rufus guitar

Written (“you got me writing lyrics on postcards“) while Rufus walked the streets in a less than salubrious area of San Francisco during the middle of an addiction to crystal meth, it’s lyric is full of self-loathing, celebrating the vacuousness and vanity of hollow celebrity. Or something like that. More scholarly people than myself could write pages and pages on the metaphors within each line. Sure, there are references to Judy Garland, gin and Mars, the God of War, but I suppose you take your own meanings from them. Me? I just dig the tune. It’s a belter, isn’t it?

 

rufus and melissa auf der maur

*Bonus Track!

Another ‘street’ song, 14th Street from the same LP is another high, Rufus’ voice on top form, his band sounding Spector-huge once more. During our one visit to New York I found myself subconsciously singing this as we crossed yer actual 14th Street on my way into Chinatown. I can see it in my head as I type right now.

Rufus Wainwright14th Street

Now. If you do one thing this week, fill that gaping hole in your collection with Want. You’ll wonder how you ever lived without it.

Alternative Version, Cover Versions, demo, Double Nugget, Dylanish, Get This!, Gone but not forgotten, Hard-to-find, Kraut-y, Most downloaded tracks, Sampled, Six Of The Best

We Are 9

Somehow, some way, Plain Or Pan has turned 9. Or, to be more accurate, is just about to turn 9. But at this time of year, when you can never be entirely sure if it’s Sunday morning or Thursday night and inspiration goes out the window along with routine and work ethic, it’s tradition that I fill the gap between Christmas and Hogmany with a potted ‘Best Of‘ the year compilation, so I’ve always made this period in time the unofficial birthday for the blog.

i am nine

Not that anyone but myself should care really; blogs come and go with alarming regularity and I’ve steadfastly refused to move with the times (no new acts here, no cutting edge hep cats who’ll be tomorrow’s chip paper, just tried ‘n tested old stuff that you may or may not have heard before – Outdated Music For Outdated People, as the tagline goes.) But it’s something of a personal achievement that I continue to fire my wee articles of trivia and metaphorical mirth out into the ether, and even more remarkable that people from all corners of the globe take the time out to visit the blog and read them. From the bottom of my heart, I thank you, one and all.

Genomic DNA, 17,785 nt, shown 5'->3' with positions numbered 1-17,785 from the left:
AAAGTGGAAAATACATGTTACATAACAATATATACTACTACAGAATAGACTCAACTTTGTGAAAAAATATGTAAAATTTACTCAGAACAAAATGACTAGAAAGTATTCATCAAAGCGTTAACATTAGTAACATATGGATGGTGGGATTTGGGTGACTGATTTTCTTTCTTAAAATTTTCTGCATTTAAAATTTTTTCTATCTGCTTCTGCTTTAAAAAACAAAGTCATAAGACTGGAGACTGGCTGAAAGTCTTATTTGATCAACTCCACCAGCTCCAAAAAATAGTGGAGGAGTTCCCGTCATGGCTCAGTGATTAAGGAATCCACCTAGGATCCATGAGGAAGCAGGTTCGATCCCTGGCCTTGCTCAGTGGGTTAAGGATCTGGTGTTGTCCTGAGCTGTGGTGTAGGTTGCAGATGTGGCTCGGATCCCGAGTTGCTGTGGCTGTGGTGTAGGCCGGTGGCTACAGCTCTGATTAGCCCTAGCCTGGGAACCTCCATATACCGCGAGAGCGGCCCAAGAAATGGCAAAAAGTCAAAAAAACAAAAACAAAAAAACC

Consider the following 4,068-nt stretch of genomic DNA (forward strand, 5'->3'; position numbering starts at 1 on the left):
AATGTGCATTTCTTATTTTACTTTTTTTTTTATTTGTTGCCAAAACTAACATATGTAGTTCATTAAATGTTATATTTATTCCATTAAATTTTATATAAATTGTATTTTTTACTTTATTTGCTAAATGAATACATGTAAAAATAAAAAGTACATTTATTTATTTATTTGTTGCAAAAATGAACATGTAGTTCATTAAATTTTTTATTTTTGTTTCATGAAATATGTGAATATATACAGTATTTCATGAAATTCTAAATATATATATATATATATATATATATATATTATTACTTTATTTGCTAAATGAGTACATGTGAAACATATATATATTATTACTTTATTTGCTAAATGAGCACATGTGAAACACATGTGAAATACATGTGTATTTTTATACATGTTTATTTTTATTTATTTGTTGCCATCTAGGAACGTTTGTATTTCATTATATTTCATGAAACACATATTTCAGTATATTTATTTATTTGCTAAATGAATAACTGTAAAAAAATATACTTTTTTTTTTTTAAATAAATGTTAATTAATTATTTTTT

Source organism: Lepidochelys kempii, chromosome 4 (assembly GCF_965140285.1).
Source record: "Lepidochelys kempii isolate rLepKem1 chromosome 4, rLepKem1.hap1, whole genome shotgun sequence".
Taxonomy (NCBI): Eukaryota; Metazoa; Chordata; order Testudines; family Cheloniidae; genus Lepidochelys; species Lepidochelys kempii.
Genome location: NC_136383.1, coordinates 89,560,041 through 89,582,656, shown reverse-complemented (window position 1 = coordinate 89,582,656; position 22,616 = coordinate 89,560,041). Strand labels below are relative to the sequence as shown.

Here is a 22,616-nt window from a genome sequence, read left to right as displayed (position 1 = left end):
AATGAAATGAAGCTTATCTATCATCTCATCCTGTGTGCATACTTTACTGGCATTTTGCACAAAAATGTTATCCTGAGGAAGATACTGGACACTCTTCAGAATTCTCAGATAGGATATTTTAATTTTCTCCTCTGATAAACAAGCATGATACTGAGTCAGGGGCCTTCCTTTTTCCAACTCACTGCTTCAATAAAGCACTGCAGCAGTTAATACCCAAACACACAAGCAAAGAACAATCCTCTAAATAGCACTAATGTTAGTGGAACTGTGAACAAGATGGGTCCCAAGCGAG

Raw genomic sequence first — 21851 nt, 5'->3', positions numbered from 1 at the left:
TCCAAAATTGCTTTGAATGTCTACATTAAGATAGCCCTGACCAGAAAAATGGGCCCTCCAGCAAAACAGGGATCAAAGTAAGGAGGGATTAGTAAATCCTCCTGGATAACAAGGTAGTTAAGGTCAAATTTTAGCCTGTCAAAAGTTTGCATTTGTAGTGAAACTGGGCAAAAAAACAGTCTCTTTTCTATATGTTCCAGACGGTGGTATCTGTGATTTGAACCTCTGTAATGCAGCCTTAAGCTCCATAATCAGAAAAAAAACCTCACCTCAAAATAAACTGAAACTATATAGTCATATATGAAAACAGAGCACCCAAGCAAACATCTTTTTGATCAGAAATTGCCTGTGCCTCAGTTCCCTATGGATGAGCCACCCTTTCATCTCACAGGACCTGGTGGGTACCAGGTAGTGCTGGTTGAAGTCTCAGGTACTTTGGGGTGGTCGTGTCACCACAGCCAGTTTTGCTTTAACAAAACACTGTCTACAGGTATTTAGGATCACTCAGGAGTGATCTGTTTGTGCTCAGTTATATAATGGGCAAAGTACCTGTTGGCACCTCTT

Since starting Plain Or Pan in January 2007, the articles have become less frequent but more wordy – I may have fired out a million alliterative paragraphs in the first year, whereas nowadays I have less time to write stuff and when I do, it takes me three times as long to write it. To use an analogy, I used to be The Ramones, (1! 2! 3! 4! Go!) but I’ve gradually turned into Radiohead; (Hmmm, ehmm, scratch my arse…) Without intending it, there are longer gaps between ‘albums’ and I’ve become more serious about my ‘art’. Maybe it’s time to get back to writing the short, sharp stuff again. Maybe I’ll find the time. Probably I won’t.

The past 9 years have allowed me the chance to interview people who I never would’ve got close to without the flimsy excuse that I was writing a blog that attracted in excess of 1000 visitors a day (at one time it was, but I suspect Google’s analytics may well have been a bit iffy.) Nowadays, it’s nowhere near that, but I still enthusiastically trot out the same old line when trying to land a big name to feature. Through Plain Or Pan I’ve met (physically, electronically or both) all manner of interesting musical and literary favourites; Sandie Shaw, Johnny Marr, Ian Rankin, Gerry Love, the odd Super Furry Animal. Quite amazing when I stop to think about it. You should see the list of those who’ve said they’ll contribute then haven’t. I won’t name them, but there are one or two who would’ve made great Six Of the Best articles. I’m not Mojo, though, so what can I expect?